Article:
My morning started off in an all-to-familiar way: reading about another celebrity suicide dominating the headlines. Suicides happen far too often and impacts people from all walks of life, but when it happens to a celebrity it begins to churn the national conversation.
When you stop and think about it, the church has the solution to two of the biggest contributing factors to suicide: isolation and despair. God told mankind literally at the beginning that it is not good for us to be alone (Genesis 2:18). When we’re isolated for too long dark thoughts and bad things tend to creep in. The church at its core is a community of people all devoted to the same person: Jesus Christ. Church is designed to be a spiritual family, a place of belonging, a place of healing, a place of restoration. When people feel alone, they should run straight to the church.
A second dominant factor in suicide is despair, when you feel that there is no hope and that the only escape is through taking your own life. Hope itself is at the foundation of our faith: hope in the resurrection, hope in forgiveness and salvation, hope in Jesus, hope in heaven. Christians ought to be the most hopeful people on this planet because of what Jesus has already done and what he promised that he would do one day soon. When people feel overwhelmed by despair, the church is designed to be a lighthouse of hope.
The church should have the perfect solution to suicide, but it doesn’t. Why? For two unfortunate reasons: we tend to build walls instead of building bridges and we tend to offer judgment instead of hope. In my own denomination (Southern Baptist Convention), our numbers are trickling downward like most other denominations for many reasons, but one of them is because we have a tendency to build walls instead of bridges around our churches. Take worship wars as an example. Over the past several decades, churches have struggled with modernizing their worship style, from one (traditional) that many grew up with but is unfamiliar to a new generation to one (contemporary) that is familiar to the next generation but is unfamiliar to the previous. The choice (with worship music) is between building walls or building bridges. Too many churches choose to build walls. The reason people don’t instinctively run to the church when they’re lonely is because deep down they don’t think they can get past the walls we’ve put up to ‘protect’ our way of life. These protective walls end up driving away the very people we’re supposed to be reaching.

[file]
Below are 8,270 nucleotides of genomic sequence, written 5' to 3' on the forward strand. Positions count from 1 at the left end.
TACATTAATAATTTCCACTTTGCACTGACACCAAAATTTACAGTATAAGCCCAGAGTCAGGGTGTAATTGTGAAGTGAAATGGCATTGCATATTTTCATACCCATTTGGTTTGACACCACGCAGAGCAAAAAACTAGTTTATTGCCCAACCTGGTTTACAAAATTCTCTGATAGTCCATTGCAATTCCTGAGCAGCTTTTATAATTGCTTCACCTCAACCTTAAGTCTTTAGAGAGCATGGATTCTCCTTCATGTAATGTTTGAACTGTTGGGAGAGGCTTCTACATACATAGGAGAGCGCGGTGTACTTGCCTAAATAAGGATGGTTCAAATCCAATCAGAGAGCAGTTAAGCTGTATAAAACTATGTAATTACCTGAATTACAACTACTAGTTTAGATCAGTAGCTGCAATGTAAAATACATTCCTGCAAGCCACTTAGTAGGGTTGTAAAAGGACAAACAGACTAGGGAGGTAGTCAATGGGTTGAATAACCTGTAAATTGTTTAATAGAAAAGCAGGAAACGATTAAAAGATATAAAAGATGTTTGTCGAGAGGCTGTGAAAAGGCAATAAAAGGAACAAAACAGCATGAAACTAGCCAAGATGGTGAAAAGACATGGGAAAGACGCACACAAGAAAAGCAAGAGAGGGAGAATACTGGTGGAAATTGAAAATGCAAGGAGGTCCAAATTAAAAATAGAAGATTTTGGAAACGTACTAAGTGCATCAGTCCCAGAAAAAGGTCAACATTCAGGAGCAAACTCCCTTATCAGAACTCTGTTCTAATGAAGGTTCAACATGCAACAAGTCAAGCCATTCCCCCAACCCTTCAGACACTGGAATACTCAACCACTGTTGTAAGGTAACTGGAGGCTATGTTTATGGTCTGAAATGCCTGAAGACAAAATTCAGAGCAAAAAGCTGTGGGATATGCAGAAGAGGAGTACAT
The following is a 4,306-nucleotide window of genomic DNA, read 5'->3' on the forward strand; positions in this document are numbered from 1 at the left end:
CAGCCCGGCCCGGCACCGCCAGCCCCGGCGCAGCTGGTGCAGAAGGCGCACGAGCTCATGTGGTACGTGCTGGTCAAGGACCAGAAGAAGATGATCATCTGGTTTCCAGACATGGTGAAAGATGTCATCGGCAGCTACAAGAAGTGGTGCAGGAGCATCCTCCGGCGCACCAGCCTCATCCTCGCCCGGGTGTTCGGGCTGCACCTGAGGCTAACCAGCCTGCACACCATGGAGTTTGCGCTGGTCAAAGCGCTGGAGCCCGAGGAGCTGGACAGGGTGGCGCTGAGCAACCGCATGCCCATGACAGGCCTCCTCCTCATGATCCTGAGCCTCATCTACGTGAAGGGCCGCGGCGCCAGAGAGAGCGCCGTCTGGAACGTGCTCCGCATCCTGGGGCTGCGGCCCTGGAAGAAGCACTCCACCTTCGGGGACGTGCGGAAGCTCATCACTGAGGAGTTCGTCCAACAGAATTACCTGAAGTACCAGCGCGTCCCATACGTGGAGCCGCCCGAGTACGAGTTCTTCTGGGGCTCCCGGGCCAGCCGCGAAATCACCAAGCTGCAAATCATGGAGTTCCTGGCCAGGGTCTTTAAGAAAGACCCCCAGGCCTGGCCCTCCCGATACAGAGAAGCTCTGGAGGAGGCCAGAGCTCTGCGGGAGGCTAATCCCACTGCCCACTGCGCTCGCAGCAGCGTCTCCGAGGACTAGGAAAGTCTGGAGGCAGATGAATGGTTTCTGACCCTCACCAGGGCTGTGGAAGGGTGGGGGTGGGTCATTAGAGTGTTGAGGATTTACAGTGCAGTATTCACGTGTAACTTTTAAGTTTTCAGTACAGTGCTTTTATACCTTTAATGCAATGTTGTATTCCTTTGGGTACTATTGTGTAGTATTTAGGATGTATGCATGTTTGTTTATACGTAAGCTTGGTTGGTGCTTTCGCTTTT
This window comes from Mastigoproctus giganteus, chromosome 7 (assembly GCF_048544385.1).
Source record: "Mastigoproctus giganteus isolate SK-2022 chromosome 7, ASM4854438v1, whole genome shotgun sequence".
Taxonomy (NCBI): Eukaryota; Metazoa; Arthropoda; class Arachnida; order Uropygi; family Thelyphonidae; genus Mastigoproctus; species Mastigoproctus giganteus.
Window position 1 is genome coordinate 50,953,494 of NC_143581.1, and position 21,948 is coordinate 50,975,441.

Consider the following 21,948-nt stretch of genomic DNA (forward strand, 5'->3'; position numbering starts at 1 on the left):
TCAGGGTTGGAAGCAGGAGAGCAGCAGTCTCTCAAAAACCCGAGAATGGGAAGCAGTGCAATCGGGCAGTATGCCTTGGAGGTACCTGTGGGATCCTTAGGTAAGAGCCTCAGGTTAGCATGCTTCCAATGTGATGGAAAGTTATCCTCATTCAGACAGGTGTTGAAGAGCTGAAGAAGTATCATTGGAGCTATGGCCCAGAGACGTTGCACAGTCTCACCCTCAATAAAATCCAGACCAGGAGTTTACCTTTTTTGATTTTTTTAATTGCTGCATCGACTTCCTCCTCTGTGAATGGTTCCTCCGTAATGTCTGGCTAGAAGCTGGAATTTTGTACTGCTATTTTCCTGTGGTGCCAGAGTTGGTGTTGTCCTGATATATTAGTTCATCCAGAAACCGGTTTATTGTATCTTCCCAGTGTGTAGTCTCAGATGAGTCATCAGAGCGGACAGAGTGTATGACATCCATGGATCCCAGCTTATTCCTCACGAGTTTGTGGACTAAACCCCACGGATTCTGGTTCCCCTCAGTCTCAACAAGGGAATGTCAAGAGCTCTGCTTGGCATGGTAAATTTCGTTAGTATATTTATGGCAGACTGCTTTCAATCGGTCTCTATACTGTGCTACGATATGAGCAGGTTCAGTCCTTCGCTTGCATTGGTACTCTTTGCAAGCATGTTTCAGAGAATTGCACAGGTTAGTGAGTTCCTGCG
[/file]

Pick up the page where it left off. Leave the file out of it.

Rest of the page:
And instead of hope, we too often offer judgment to the world. When you think of a stereotypical Christian’s outlook on American society it is one of doom and gloom, one of judgment. Instead of leaking hope everywhere we go, many times we leak pessimism and despair because culture is slipping away from biblical foundations, as if this world was truly our home, as if God wasn’t big enough to deal with all this, as if all of this somehow caught God by surprise. Instead of being the most positive, optimistic, hopeful people on the planet, we’re known more for what we’re against than what we’re for, we’re seen as judgmental rather than hopeful, creating no compelling reason for anyone contemplating suicide to run to the nearest church. Because the last thing that someone struggling with despair needs is more judgement and condemnation.
Suicide is tragic, but it can be prevented. If we begin to systematically attack the root issues of isolation and despair, we don’t have to wake up again to the news of another celebrity suicide. Church: the solution to suicide is within our very DNA if we can stop mucking it up and begin to be who we were created to be.